Amy Roberts: Essential messages from the birds |

Amy Roberts: Essential messages from the birds

Many years ago when I worked in TV news, the producer who wrote the copy for my newscast would often use a segue that made me cringe. (It is still used in the industry, and I still wince when I hear it.)

Across the teleprompter I’d see the words “switching gears,” which were somehow supposed to help viewers mentally leap from coverage about a gruesome murder to a minute-long feature on a pig that paints. Transitions from hard news to a fluff piece are difficult to be sure, but I never understood how an obscure reference about driving a manual vehicle made them any less jolting. And, if you’ve ever seen me drive a stick shift, you’d know there was nothing smooth about the shifting of gears anyway.

Ultimately though, sometimes there is simply no other way to announce you’re moving on. And so, cringeworthy as it might be, this week I’m “switching gears” to a new topic. I gave the novel coronavirus the ink it deserved — eight or more weeks as my subject. There’s nothing new to add to the conversation; it is time to start another one. Though admittedly, COVID-19 might have been involved in the conception of this new topic.

Like most everyone else, I’ve been spending a lot more time at home. Working from my kitchen table has provided me a daily glimpse into an entirely new and complex backyard ecosystem I barely acknowledged before, much less appreciated. Prior to being quarantined in my home, I had generally assumed the intimate connection with nature I seek required a passport. Particularly as the interactions relate to birds.

Birds still communicate essential messages about their environment, we’ve just tuned them out.”

A few years ago I was in the African bush taking a tracking course, desperately trying to read footprints in the sand. “You damn well better be confident in how long ago those prints were left there,” the class trainer advised me. “Otherwise, you’re leading this group to their funeral.”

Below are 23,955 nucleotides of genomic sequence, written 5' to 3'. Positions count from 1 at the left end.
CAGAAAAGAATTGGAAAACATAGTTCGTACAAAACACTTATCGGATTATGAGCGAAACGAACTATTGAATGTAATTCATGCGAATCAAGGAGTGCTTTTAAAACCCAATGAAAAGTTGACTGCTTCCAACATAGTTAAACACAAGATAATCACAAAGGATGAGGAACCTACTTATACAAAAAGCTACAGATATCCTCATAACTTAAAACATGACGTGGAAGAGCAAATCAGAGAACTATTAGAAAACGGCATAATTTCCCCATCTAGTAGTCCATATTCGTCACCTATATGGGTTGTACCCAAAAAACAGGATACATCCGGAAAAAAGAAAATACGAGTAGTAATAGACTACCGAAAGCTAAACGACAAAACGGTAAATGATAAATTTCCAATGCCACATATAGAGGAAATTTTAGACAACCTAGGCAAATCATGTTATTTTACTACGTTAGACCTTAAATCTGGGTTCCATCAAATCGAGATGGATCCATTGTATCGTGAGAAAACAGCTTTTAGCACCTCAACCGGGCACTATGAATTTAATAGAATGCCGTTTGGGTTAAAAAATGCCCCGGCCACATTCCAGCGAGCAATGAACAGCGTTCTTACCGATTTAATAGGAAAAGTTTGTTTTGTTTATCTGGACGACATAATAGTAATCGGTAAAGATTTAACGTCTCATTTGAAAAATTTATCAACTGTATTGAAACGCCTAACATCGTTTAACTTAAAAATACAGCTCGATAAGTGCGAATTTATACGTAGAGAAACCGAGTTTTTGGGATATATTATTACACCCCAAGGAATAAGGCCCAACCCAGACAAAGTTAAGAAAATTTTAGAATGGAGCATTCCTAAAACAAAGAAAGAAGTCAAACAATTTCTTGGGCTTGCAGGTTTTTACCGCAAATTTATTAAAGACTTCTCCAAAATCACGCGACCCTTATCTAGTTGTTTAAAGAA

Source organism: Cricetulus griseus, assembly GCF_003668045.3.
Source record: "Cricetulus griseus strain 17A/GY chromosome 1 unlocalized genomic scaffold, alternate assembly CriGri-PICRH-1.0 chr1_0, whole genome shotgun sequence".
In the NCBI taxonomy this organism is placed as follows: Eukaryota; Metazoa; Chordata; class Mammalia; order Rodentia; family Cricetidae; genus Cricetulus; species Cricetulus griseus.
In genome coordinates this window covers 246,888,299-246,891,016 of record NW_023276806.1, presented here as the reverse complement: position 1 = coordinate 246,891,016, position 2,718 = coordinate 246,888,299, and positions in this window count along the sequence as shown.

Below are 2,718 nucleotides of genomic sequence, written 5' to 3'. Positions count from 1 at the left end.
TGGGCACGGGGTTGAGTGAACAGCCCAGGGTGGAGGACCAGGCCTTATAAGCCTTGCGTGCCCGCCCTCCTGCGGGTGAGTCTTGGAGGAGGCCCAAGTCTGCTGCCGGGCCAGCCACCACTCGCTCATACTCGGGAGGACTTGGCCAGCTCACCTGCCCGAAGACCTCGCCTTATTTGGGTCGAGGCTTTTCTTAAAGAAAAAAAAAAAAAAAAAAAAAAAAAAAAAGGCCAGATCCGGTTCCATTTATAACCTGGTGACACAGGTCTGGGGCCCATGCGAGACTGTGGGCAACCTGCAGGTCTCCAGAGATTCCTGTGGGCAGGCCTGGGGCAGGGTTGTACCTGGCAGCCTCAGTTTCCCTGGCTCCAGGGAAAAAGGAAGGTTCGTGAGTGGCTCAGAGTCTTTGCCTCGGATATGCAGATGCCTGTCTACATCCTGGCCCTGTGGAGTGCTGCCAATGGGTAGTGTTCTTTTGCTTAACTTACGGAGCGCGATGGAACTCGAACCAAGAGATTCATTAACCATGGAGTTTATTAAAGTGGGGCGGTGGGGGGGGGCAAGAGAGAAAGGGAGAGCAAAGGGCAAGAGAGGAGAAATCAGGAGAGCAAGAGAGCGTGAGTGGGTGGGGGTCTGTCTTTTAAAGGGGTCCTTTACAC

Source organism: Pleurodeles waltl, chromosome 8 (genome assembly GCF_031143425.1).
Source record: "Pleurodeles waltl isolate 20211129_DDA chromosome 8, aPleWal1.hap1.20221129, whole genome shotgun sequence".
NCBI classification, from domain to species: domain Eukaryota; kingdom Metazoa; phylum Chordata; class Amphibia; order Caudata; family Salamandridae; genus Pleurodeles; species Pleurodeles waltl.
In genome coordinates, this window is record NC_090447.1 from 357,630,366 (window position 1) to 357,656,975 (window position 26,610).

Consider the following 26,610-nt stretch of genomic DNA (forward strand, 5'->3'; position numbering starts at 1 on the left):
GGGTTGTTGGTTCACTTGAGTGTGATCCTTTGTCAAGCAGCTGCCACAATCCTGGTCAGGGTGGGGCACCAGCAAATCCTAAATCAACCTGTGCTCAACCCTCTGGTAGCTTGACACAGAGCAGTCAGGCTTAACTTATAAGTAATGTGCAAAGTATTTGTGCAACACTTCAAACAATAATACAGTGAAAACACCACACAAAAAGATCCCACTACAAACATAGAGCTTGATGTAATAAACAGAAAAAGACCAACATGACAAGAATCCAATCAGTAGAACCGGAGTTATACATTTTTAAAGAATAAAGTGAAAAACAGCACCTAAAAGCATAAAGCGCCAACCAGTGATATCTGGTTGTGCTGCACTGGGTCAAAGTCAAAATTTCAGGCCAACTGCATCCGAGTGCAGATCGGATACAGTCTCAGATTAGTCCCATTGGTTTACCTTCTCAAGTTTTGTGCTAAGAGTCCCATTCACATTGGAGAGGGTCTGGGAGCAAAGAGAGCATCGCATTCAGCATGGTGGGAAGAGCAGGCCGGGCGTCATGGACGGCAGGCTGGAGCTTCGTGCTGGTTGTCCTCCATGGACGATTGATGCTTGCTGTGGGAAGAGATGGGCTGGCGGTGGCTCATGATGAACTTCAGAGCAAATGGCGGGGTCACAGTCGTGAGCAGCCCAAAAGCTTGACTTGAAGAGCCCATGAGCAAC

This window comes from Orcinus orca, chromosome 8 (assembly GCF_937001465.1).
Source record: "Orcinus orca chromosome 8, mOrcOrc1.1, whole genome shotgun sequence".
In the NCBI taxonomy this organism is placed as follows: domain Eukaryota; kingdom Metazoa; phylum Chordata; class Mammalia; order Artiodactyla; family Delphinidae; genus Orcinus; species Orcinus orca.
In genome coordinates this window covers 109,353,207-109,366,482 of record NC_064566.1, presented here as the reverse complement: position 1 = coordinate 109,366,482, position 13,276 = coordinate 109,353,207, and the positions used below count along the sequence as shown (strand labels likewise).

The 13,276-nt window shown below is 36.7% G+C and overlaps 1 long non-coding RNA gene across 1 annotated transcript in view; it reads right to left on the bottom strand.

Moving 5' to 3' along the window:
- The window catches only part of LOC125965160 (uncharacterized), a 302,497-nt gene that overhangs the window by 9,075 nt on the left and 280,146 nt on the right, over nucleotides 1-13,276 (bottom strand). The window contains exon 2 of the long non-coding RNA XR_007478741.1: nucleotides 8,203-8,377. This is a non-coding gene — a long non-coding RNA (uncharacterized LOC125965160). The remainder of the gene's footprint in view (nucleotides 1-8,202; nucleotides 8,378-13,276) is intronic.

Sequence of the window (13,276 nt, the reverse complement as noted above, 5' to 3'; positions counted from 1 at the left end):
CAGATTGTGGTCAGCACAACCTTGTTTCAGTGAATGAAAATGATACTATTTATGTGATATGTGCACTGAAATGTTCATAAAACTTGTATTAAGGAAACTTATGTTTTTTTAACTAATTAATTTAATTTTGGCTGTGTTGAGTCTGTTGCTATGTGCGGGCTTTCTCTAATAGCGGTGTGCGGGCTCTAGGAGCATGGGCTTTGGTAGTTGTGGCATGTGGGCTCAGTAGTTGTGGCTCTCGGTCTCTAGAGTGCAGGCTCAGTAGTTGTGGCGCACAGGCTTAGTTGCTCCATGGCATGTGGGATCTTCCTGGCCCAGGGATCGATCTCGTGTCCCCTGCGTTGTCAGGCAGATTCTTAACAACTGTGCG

Not wishing to ignite a charge from startled cape buffalo or offer any of my classmates up as a leopard’s dinner, I asked for help. “It’s been windy all morning and it just rained. Forget the prints. Study the birds,” the trainer advised.

Identifying birds and analyzing their behavior and language quickly became the focal point of that particular bushwalk lesson. My classmates and I consulted our books and apps and attempted to tap into long-buried knowledge and instinct. Eventually we put it all together: Red-billed oxpeckers were all around us. These birds eat ticks off their mammalian hosts, so their presence was a clear indication buffalo, giraffe, rhinos, or another large herbivore was nearby. Those same birds will sound an alarm call when a threat is detected, alerting their host to a predator. The warning calls were synced with our movements and had quieted down when we stopped moving, so it was likely they were for us and not a lurking cat.

Identifying birds and understanding the meaning behind their vocalizations — song, courtship, internal politics, a juvenile demanding dinner, or an alarm — is an ancient and fascinating science that kept humans alive for millions of years. Birds still communicate essential messages about their environment, we’ve just tuned them out. Which is a shame, because they really are sentries that provide understanding beyond our front door. Including our own backyards.

I was pretty bummed when I had to cancel a birding trip to Borneo last month. I was looking forward to checking several more species off my list. Realizing it might be awhile before I’d be traveling again, I decided to start birding in my backyard — grabbing the binoculars every time I saw movement in the pine tree, listening in on the robin’s chatter early in the morning, recognizing unique magpies and trying to identify them as individuals based on their behavior.

It’s a different experience with birds and nature than those I typically pursue. The stakes aren’t quite as high, but that isn’t to say it’s any less rewarding. And, if nothing else, I always know when the neighbor’s cat is outside.

Amy Roberts is a freelance writer, longtime Park City resident and the proud owner of two rescued Dalmatians, Stanley and Willis. Follow her on Twitter @amycroberts.


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